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Historic school garden program seeks volunteers in BritishColumbia

  • Subject: [cg] Historic school garden program seeks volunteers in BritishColumbia
  • From: Don Boekelheide dboekelheide@yahoo.com
  • Date: Mon, 30 Jan 2006 18:43:43 -0800 (PST)

Chilliwack Progress, Chilliwack, British Columbia,
Canada
January 29, 2006

How does your garden grow?

by Jessica Murdy

For over 100 years, the Chilliwack schools garden
program has survived everything from historic flooding
to budget cutbacks. Mainly because its continued
success has more to do with what's at the root of the
program. Volunteers.
But now, as several of those dedicated people are
eyeing up retirement, it's time to find fresh
volunteers as replacements.
"I've kind of given my notice," Gloria Wagner
explains. She was last year's chairperson, garden
judge and special events coordinator, and has been
involved in some aspect for the past 11 years. "This
year I will train some people, get some people on
board."
She says the group's main goal is to get "more people
doing less work," a common sentiment among volunteer
organizations.
"Then the chairperson and events coordinator could be
four people, instead of just one," she says, laughing.
She says anyone with a desire to learn about
gardening, get involved in the community, or even bond
with their own children through a fun activity, are
welcome to sign on.
"I don't think we'll be turning anyone away," she
adds. The committee meets once a month at East
Chilliwack Elementary, with a break in the middle of
winter.
The garden program is open to all students from grade
1 through 12, including home schoolers, and in one
recent year was responsible for the creation of more
than 300 student gardens.
Students pay $2 for their application form, and the
fee is returned if a garden is planted. All the seeds
and instructions are provided free of charge, and
occasionally, there are free hands-on demonstrations
by local, successful green thumbs.
Once the gardens are in full swing, judges visit the
homes and speak with each young gardener about their
efforts; first in June, then again in July.
On average there are 150 gardens to judge, ranging
from patio and container gardens to full-fledged
country garden plots.
"There is a broad spectrum of areas the kids can excel
in," Wagner says. Kids are invited to enter the
Chilliwack Exhibition as well, and are often the
recipients of top prizes there.
Then in September, another awards ceremony is held for
the gardeners. Each receives a special certificate,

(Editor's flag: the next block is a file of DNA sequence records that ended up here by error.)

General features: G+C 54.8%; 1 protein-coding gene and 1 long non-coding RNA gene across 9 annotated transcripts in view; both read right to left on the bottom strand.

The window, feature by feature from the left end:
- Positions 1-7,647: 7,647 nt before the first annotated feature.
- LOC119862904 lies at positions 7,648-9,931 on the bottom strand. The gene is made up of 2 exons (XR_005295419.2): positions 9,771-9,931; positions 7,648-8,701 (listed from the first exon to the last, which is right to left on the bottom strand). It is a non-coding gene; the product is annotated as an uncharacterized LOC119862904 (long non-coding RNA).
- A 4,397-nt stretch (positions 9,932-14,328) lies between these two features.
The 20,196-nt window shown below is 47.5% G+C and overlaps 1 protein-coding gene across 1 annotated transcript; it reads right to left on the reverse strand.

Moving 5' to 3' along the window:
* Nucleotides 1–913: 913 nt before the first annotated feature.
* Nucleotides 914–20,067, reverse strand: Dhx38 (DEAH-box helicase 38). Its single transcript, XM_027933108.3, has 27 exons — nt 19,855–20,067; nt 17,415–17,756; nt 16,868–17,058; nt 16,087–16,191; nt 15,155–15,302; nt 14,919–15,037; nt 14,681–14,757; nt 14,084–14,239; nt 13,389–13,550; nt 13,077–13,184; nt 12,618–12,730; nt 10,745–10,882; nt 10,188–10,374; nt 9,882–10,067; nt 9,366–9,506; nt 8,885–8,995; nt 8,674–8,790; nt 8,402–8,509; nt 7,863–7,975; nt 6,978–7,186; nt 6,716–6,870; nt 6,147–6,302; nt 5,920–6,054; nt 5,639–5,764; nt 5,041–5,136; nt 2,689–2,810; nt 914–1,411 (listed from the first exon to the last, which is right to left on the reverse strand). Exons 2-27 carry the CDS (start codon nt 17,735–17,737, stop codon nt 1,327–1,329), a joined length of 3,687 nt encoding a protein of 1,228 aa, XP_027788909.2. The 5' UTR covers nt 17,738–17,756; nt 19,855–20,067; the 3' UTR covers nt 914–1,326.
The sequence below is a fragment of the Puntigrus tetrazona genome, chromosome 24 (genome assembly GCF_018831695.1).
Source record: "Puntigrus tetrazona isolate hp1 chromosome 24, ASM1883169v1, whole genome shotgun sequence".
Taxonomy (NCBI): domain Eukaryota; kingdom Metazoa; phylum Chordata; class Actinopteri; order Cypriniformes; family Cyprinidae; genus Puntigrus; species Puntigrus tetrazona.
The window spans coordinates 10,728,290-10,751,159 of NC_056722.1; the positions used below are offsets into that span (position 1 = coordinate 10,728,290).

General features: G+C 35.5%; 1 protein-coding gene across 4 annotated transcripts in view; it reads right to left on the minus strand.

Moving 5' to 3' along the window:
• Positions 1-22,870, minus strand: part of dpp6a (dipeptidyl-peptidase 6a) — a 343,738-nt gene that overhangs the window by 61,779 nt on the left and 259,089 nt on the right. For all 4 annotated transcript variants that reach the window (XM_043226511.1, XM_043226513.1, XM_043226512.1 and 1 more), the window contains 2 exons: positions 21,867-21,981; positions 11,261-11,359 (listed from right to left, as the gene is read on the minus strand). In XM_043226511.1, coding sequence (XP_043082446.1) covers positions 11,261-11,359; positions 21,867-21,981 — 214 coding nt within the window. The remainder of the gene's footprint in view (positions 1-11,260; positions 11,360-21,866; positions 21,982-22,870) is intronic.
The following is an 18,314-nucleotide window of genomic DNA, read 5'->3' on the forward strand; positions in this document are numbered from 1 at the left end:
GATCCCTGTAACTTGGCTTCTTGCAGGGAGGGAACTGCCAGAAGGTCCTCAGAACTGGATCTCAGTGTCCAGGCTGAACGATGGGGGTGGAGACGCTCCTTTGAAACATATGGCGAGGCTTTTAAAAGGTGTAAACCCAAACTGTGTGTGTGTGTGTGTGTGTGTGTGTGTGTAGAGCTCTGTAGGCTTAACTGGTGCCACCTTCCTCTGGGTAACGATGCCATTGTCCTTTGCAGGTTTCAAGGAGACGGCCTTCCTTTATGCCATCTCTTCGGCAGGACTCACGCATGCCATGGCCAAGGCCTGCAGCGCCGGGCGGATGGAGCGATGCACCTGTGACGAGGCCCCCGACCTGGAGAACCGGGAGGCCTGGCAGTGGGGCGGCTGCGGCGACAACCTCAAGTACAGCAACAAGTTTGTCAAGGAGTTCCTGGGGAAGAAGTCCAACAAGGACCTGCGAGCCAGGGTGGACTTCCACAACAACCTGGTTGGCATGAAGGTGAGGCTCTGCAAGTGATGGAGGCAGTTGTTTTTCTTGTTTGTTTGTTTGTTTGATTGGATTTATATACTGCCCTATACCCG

and some will be awarded with ribbons, medals and
trophies.
"It is such a wonderful ceremony," she adds, which
includes several Chilliwack dignitaries, including
Mayor Clint Hames. "The kids love to get medals and
ribbons. It's nice to see how delighted the kids are
to be rewarded."
The program has been running consistently since 1904,
although back then the gardens were located right on
school grounds. The program went through several
changes and updating, but the most significant change
came in 1994, when government cutbacks forced the
Chilliwack school district to scrap the program from
its budget.
The current committee was formed one year later, and
depends on several local businesses for financial
support. They include greenhouse businesses, Brain
Minter, Bob Maljaars (Inline Propagators) and Canex.
"We are given about $5000 in donated money throughout
the year," Wagner explains. The committee and students
involved also worked together recently to create their
own funds, through the creation of a history book.
Each year, they update the book including as many
participants as possible. It is available for $20 at
school libraries.
While Wagner says the program is in real need for more
volunteers, she stresses that they should be patient
and able to help encourage the young gardener to
continue to grow.
"We try to be as encouraging as possible," she says.
As any gardener will relate, starting from scratch can
be daunting, especially in the face of uncontrollable
circumstances.
She tells stories of depleted little egos stemming
from wayward goats to sudden moving plans and even
overly-helpful parents.
"We've even heard one sad story where a dad went over
the garden with a bulldozer," she says. "He didn't
even know it was there. There was a lack of
communication on someone's part, there."
But mostly, the gardens are a great way for children
to learn about work ethic and a little science to
boot, she says.
For those interested in helping out the Chilliwack
Schools Garden program by volunteering their time,
contact Gloria Wagner at 604-823-4083.


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